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New Zealander's death puts mental patients' restraint in Japan under spotlight

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Psychiatry kills.

-10 ( +8 / -18 )

It's hard to imagine a more horrible way to die. At least I hope this can bring about some positive changes.

14 ( +15 / -1 )

Japan puts its patients in restraints for an average of 96 days compared to a few hours in other countries? This sounds like a 'set and forget' practice. I'd be very interested to know why they restrain patients for such a long time.

25 ( +28 / -3 )

If someone is not put under restraint(s), if they have lost touch with reality and are running around yelling and falling, why is that a wrong thing?

Secondly, if Japan has more time in restraints than other countries, I wonder if its not because Japan may not medicate its patients as heavily as other nations.

-27 ( +7 / -34 )

If he or she injures themselves while running around in the facility it would also be their fault.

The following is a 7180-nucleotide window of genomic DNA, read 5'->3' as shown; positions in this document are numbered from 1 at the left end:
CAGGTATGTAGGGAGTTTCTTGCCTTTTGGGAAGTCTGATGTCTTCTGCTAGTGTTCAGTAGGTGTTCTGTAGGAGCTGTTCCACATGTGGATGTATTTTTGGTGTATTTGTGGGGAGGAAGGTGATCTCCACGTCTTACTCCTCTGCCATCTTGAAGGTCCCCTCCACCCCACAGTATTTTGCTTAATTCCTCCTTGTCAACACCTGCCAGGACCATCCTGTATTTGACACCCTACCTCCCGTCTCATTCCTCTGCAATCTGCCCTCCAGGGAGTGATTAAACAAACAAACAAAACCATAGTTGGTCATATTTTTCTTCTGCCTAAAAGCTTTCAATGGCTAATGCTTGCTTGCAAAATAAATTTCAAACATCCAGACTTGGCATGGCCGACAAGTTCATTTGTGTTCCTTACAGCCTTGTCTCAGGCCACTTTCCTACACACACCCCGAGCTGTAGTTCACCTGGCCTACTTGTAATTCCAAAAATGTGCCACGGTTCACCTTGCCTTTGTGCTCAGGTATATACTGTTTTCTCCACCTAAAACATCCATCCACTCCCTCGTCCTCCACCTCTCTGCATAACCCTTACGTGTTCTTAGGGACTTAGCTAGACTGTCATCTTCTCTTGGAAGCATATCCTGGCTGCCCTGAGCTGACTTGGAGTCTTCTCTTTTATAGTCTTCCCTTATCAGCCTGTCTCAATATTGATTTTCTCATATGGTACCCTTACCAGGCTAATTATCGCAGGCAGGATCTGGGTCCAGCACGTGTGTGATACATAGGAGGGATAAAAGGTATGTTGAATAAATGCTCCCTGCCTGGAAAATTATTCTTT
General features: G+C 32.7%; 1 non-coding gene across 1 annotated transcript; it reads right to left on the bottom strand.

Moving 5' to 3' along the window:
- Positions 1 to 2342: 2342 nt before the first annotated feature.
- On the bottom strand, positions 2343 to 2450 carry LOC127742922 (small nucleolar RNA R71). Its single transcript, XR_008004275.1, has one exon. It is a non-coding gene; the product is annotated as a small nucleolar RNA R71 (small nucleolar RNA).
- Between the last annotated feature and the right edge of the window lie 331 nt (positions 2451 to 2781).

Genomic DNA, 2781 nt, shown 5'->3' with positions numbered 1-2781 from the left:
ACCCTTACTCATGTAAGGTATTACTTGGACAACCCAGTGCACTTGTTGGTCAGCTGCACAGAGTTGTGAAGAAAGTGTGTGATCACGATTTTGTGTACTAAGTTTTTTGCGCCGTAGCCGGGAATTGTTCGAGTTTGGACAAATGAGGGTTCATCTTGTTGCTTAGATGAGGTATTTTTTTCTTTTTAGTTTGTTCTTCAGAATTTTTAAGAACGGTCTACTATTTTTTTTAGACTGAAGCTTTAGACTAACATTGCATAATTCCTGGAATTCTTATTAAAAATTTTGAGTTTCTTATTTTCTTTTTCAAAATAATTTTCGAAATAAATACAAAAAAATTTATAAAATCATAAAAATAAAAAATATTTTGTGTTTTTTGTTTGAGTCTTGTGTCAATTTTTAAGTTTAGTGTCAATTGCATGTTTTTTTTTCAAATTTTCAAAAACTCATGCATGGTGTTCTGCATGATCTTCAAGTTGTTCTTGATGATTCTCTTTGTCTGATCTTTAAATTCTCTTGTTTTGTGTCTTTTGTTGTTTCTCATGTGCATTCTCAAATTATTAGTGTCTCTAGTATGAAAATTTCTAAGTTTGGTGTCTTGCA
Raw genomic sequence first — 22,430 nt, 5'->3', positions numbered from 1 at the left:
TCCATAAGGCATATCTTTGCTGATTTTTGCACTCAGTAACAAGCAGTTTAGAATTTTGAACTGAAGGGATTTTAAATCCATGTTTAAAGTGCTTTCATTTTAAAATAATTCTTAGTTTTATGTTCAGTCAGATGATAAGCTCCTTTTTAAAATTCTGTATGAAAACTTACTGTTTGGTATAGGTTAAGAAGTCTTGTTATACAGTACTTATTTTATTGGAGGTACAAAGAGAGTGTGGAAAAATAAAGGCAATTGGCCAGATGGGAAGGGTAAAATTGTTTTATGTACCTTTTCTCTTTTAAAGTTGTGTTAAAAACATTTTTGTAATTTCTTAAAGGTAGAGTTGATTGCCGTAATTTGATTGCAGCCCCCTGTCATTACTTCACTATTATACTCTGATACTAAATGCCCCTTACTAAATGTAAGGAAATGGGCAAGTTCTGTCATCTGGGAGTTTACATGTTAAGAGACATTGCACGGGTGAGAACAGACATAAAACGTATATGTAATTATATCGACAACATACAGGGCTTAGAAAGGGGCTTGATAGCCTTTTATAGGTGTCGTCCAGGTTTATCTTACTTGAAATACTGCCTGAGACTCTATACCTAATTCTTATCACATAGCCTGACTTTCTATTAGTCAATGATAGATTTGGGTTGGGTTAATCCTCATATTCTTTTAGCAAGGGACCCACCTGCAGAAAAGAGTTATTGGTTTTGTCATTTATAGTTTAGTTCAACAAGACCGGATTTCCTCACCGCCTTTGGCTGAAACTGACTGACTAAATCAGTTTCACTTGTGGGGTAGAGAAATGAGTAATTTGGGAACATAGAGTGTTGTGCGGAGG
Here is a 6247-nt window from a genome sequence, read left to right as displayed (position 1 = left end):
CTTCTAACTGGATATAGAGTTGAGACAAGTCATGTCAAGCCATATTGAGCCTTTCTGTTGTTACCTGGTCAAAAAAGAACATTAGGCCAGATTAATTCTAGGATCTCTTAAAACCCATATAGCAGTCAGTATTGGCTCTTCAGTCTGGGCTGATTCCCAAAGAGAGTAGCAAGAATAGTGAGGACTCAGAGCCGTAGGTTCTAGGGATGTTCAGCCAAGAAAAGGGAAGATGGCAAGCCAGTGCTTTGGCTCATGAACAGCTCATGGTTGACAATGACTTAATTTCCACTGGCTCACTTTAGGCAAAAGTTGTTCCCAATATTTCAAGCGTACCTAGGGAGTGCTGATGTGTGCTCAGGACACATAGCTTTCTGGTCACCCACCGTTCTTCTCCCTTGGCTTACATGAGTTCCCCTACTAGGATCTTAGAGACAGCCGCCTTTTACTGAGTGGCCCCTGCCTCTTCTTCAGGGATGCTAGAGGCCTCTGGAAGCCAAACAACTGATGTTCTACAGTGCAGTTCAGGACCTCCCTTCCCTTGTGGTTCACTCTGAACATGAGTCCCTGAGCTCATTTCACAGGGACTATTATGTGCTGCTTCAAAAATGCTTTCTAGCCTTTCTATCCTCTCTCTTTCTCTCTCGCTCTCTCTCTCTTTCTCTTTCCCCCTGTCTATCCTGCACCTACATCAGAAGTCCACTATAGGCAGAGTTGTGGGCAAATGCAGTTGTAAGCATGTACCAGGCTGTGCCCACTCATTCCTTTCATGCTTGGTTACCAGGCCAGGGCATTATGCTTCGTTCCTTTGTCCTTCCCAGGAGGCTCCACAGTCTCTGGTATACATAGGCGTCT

-19 ( +7 / -26 )

"Kichigai Byoin" mental hospitals in Japan had been called that way long time. Japanese have strong prejudices about mental illnesses and human rights of the in-patients are ignored. Nobody knows what's going on in mental hospitals in Japan. People used to check family trees carefully if they had a people with mental illness before they marry.

22 ( +22 / -0 )

Suing a Japanese hospital? Good luck with that! (tried for malpractice and lost)

Being restrained all the time would make me even more mad...

18 ( +20 / -2 )

Perhaps this is one reason why so many people are hesitant to seek care for mental health issues..... 96 hours tied to a bed! Can't imagine even imagine it.

21 ( +21 / -0 )

Nothing will change in Japan regarding mental health. It's the Middle Ages here still. My advice to any foreigner in Japan with mental health issues? Keep quiet about it, especially to your employer, or go home.

16 ( +17 / -1 )

What do you expect for free medical care, the Mayo Clinic?

-21 ( +4 / -25 )

English teacher was sent to a psychiatric hospital near Tokyo on April 30 after showing signs of losing touch with reality such as screaming and running around,

Losing touch with reality? I'm pretty sure that's what happens at just about every English school.

RIP

1 ( +6 / -5 )

He said he was not considering taking legal action against the hospital, but the campaigners nonetheless urged a change in practice.